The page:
James was recruited from Carlson Marketing Group in March 2003 to boost Zalpha's data division as a more central part of the company's service to such clients as Lloyds TSB, Cancer Research UK, Telewest and Eurotunnel.

He built an entirely new data analytics team and developed services such as Data Discovery, a database solution used by Eurotunnel to identify a group of former high-value customers. Another product, Integrated Segmentation, uses quantitative and qualitative data for segmentation purposes.

Cancer Research UK used this to define the UK population into eight segments based on attitudes to cancer.

James has delivered sales growth for the data division that was 50 per cent above forecasts. For Telewest, James built a churn model, saving it an estimated £5 million in revenue.

Likewise the segmentation models he developed for Lloyds TSB have proved "invaluable", according to Karen Penney, head of customer information at the bank.

"Simon works alongside us to maximise the relationship between data, customers and commercial objectives," Penney says. "It is this ability that, for me, makes him outstanding in the field."

Drew Mensah

Head of customer insight, O2

The former data planning director at Claydon Heeley Jones Mason joined 02 in 2003 as its head of customer insight. The move was the culmination of the telecoms giant's decision to take data development back in-house from 02's external agencies.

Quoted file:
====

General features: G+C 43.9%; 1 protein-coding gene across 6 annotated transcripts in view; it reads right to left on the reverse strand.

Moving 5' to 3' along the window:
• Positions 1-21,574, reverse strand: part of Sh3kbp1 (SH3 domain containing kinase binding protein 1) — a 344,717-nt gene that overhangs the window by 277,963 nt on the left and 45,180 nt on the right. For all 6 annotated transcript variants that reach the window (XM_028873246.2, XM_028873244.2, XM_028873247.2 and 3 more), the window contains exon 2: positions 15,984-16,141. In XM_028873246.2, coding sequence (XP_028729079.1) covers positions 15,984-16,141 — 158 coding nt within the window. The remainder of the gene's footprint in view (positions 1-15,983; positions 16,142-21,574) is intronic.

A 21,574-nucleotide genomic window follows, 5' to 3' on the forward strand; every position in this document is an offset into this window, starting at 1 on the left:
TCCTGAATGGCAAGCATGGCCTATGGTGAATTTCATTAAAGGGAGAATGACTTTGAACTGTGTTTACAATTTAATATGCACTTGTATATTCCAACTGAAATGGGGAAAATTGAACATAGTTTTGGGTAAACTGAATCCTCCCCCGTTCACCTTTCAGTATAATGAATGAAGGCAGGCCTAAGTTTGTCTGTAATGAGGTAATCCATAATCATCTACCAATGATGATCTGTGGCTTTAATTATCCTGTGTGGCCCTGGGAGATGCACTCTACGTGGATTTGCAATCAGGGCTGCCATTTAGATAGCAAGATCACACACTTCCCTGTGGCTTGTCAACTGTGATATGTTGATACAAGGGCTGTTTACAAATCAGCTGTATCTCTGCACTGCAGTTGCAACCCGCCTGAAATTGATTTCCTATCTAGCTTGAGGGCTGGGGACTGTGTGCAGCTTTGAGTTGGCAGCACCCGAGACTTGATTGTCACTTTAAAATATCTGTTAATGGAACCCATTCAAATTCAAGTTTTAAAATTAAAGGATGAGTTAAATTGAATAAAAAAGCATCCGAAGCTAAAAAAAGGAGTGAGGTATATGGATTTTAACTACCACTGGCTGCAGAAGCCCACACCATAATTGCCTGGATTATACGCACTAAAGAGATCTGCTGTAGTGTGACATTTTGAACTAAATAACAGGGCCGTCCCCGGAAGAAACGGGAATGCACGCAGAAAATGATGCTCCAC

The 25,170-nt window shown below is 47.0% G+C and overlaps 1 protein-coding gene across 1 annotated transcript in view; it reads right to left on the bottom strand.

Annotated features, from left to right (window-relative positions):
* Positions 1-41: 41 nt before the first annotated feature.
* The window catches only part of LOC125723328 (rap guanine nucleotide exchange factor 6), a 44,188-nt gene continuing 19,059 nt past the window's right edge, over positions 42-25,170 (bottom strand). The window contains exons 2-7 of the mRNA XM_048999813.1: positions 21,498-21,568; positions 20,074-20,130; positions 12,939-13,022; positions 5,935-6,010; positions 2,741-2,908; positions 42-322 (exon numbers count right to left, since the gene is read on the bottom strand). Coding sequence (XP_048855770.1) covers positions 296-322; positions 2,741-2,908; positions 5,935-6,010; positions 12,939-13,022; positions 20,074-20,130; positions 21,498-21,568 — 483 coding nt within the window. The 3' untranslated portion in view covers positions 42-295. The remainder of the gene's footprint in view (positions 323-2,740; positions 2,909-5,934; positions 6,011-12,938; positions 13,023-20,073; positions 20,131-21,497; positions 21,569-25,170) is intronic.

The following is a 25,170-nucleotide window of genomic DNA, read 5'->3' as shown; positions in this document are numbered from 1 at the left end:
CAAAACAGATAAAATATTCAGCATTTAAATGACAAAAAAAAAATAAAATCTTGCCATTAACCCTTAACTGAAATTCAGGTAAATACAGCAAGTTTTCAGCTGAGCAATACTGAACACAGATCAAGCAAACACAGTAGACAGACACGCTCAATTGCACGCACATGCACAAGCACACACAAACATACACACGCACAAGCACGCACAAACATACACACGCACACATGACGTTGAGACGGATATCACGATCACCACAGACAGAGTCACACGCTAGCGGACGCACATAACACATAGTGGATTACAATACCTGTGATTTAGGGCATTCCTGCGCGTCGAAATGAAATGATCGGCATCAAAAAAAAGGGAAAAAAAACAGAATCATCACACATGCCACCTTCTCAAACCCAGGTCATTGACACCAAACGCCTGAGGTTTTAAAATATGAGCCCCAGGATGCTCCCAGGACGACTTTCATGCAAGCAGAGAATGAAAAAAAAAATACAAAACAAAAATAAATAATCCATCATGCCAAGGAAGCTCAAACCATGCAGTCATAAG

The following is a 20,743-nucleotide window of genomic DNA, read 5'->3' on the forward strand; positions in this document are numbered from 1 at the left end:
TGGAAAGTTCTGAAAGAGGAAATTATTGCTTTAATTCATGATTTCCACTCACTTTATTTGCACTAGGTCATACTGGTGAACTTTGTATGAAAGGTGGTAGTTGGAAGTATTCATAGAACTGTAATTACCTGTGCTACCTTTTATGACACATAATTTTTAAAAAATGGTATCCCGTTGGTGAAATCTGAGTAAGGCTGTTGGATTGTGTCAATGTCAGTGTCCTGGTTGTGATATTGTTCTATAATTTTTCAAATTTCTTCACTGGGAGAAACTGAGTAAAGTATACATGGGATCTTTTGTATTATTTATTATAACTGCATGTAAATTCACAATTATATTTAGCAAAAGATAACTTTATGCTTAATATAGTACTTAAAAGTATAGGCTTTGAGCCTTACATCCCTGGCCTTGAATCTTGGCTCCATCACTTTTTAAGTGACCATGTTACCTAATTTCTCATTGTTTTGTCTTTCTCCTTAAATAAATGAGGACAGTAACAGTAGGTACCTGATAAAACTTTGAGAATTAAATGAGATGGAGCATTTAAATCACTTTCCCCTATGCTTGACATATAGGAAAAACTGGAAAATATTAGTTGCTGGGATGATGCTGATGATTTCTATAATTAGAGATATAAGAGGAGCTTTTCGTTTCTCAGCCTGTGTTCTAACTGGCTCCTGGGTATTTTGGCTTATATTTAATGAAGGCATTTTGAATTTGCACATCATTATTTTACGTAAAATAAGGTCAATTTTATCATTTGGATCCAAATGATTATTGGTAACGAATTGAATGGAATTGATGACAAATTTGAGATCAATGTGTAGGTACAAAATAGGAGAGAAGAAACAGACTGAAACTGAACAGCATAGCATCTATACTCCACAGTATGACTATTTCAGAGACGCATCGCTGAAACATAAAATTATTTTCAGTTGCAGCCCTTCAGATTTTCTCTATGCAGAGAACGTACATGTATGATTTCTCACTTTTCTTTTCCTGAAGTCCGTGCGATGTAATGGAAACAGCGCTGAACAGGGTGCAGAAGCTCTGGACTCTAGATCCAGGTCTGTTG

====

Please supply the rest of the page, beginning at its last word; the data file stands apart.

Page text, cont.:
Mensah set about creating an insight team from O2's existing market researchers and data analysts, a unit that now has 25 staff. Mensah is in charge of a 12 million-strong customer database, and his team is currently developing segmentation techniques and propensity models to drive O2's targeting activity.

A data planner with international experience, Mensah developed the CRM programme for Motorola China while data planning director at Claydon Heeley Jones Mason.

It would be premature to judge his effectiveness at O2, but someone who knows him describes Mensah as "no shrinking violet", which augurs well.

Marc O'Regan

Head of data, Proximity London

Modest and unassuming, O'Regan has so many letters after his name that it's tempting to label him an egghead. But that wouldn't do justice to O'Regan's success in helping clients extract big commercial advantages from their data.

He has been a vocal advocate of the 'big picture' approach to data - using both the database and market research varieties to gain the much-vaunted single view of the customer. His educational credits bear this out.

O'Regan has both the Market Research Society and CIM diplomas as well as an MBA. The only agency data planner on the DMA Data Council, O'Regan is a regular speaker on the conference circuit.

The O'Regan curriculum vitae includes a long spell at WAVV Rapp Collins in various analytical roles, and his current incarnation as head of Proximity London's 35-strong data planning team. Satisfied clients include Barclaycard, Shell, VW and EMAP.